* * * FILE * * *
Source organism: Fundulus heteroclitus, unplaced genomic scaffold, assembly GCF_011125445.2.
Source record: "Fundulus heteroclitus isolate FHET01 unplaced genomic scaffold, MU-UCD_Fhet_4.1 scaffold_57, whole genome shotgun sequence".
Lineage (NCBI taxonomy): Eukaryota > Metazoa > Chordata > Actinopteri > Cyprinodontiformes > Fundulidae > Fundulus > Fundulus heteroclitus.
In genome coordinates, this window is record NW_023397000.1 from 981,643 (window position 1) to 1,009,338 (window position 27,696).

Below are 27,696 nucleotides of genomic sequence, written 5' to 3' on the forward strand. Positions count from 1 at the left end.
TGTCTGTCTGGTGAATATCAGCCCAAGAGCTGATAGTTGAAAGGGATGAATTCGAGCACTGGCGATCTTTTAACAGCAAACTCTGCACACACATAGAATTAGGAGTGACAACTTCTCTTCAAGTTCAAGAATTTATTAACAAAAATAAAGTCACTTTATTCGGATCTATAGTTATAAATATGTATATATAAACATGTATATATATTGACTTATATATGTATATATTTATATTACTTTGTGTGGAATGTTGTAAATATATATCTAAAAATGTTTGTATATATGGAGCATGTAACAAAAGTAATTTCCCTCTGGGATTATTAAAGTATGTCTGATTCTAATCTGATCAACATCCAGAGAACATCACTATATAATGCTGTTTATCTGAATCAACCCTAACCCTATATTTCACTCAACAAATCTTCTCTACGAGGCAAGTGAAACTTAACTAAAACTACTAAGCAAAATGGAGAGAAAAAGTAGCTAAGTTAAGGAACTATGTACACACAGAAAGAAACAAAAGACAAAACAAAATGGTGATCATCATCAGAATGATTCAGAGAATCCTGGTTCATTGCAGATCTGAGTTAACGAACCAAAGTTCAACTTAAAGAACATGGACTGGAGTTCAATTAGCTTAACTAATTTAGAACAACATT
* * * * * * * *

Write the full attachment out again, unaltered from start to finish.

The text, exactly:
Source organism: Fundulus heteroclitus, unplaced genomic scaffold, assembly GCF_011125445.2.
Source record: "Fundulus heteroclitus isolate FHET01 unplaced genomic scaffold, MU-UCD_Fhet_4.1 scaffold_57, whole genome shotgun sequence".
Lineage (NCBI taxonomy): Eukaryota > Metazoa > Chordata > Actinopteri > Cyprinodontiformes > Fundulidae > Fundulus > Fundulus heteroclitus.
In genome coordinates, this window is record NW_023397000.1 from 981,643 (window position 1) to 1,009,338 (window position 27,696).

Below are 27,696 nucleotides of genomic sequence, written 5' to 3' on the forward strand. Positions count from 1 at the left end.
TGTCTGTCTGGTGAATATCAGCCCAAGAGCTGATAGTTGAAAGGGATGAATTCGAGCACTGGCGATCTTTTAACAGCAAACTCTGCACACACATAGAATTAGGAGTGACAACTTCTCTTCAAGTTCAAGAATTTATTAACAAAAATAAAGTCACTTTATTCGGATCTATAGTTATAAATATGTATATATAAACATGTATATATATTGACTTATATATGTATATATTTATATTACTTTGTGTGGAATGTTGTAAATATATATCTAAAAATGTTTGTATATATGGAGCATGTAACAAAAGTAATTTCCCTCTGGGATTATTAAAGTATGTCTGATTCTAATCTGATCAACATCCAGAGAACATCACTATATAATGCTGTTTATCTGAATCAACCCTAACCCTATATTTCACTCAACAAATCTTCTCTACGAGGCAAGTGAAACTTAACTAAAACTACTAAGCAAAATGGAGAGAAAAAGTAGCTAAGTTAAGGAACTATGTACACACAGAAAGAAACAAAAGACAAAACAAAATGGTGATCATCATCAGAATGATTCAGAGAATCCTGGTTCATTGCAGATCTGAGTTAACGAACCAAAGTTCAACTTAAAGAACATGGACTGGAGTTCAATTAGCTTAACTAATTTAGAACAACATT